Does It Pay to Invest? The Personal Equity Risk Premium and Stock Market Participation

46 Pages Posted: 4 Sep 2020

Date Written: July 27, 2020

Abstract

Individuals’ stock market participation depends on the risk–return trade-off they expect to achieve from investing. We argue that the expected economic benefits from investing are highly heterogeneous. To capture these benefits, we define the personal equity risk premium (PERP) as the difference between an individual’s expected stock return and personal opportunity cost of capital. We find that the PERP is a significant determinant of stock market participation. Our results hold after we control for known factors, such as financial literacy, trust, and loss aversion. The results are stronger when we analyze the level of stock investment. Disentangling the PERP into its two components shows that both contribute to explain both stock market participation and the level of participation.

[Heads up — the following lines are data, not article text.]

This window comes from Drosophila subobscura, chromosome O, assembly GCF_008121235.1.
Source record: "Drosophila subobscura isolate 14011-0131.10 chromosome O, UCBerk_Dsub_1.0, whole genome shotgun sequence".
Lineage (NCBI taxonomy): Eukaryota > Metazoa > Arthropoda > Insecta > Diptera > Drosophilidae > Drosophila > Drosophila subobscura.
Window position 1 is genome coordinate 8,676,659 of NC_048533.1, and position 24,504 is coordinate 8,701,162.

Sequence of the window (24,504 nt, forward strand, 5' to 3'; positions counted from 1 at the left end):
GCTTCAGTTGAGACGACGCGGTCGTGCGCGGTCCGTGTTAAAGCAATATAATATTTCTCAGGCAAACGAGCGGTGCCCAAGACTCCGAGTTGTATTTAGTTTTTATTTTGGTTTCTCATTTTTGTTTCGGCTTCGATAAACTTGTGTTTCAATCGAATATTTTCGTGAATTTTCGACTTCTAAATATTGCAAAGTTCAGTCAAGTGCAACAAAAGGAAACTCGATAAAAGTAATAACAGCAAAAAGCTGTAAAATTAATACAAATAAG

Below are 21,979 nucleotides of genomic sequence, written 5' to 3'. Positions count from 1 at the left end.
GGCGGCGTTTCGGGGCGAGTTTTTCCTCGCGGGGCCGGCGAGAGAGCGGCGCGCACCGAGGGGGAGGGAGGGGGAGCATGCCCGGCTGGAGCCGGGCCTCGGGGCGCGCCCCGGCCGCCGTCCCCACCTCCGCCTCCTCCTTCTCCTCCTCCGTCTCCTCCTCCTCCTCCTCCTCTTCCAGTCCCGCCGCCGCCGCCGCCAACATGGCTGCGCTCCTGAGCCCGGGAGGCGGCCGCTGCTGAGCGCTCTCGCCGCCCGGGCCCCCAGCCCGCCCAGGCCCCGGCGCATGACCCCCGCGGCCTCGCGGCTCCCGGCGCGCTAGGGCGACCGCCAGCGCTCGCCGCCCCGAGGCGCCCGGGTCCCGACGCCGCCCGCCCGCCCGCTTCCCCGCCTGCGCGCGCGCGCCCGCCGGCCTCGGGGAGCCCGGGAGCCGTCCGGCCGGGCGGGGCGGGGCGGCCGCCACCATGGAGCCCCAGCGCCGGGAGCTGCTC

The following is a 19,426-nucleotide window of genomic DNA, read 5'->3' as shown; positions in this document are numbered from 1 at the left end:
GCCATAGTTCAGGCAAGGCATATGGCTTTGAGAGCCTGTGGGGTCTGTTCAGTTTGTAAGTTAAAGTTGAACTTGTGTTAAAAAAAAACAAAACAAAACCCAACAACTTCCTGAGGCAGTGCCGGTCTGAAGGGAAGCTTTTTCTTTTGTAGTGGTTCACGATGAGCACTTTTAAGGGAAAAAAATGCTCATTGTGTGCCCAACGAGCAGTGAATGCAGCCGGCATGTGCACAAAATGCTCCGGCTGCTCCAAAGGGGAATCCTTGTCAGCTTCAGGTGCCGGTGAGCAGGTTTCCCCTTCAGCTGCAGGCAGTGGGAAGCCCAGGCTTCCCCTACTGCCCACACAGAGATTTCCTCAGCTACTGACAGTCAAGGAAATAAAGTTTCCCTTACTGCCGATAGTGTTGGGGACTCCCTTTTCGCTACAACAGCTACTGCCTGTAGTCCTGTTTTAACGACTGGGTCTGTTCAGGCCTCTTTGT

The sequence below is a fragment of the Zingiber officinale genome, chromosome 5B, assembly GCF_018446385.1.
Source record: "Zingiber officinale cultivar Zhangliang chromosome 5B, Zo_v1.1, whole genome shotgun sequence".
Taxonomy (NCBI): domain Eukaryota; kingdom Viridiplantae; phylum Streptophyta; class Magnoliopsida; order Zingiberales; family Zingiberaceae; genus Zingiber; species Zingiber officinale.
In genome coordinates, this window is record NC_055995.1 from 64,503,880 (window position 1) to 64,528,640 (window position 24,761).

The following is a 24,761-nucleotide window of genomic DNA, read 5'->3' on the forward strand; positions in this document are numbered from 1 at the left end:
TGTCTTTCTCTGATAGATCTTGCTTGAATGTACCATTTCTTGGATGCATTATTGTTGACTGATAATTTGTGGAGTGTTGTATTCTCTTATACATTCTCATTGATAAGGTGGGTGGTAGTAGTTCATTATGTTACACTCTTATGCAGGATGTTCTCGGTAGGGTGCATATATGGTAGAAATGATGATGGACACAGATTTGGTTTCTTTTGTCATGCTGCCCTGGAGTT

Keywords: stock market participation, equity risk premium, financial literacy, trust, loss aversion

JEL Classification: D14, G11, G41, G51, G53

Suggested Citation

Merkoulova, Yulia and Veld, Chris, Does It Pay to Invest? The Personal Equity Risk Premium and Stock Market Participation (July 27, 2020). Available at SSRN: https://ssrn.com/abstract=3661024 or http://dx.doi.org/10.2139/ssrn.3661024

Yulia Merkoulova

Monash Business School ( email )

Wellington Road
Clayton, Victoria 3168
Australia

Chris Veld (Contact Author)

Monash University ( email )

Building 11E
Clayton, Victoria 3800
Australia

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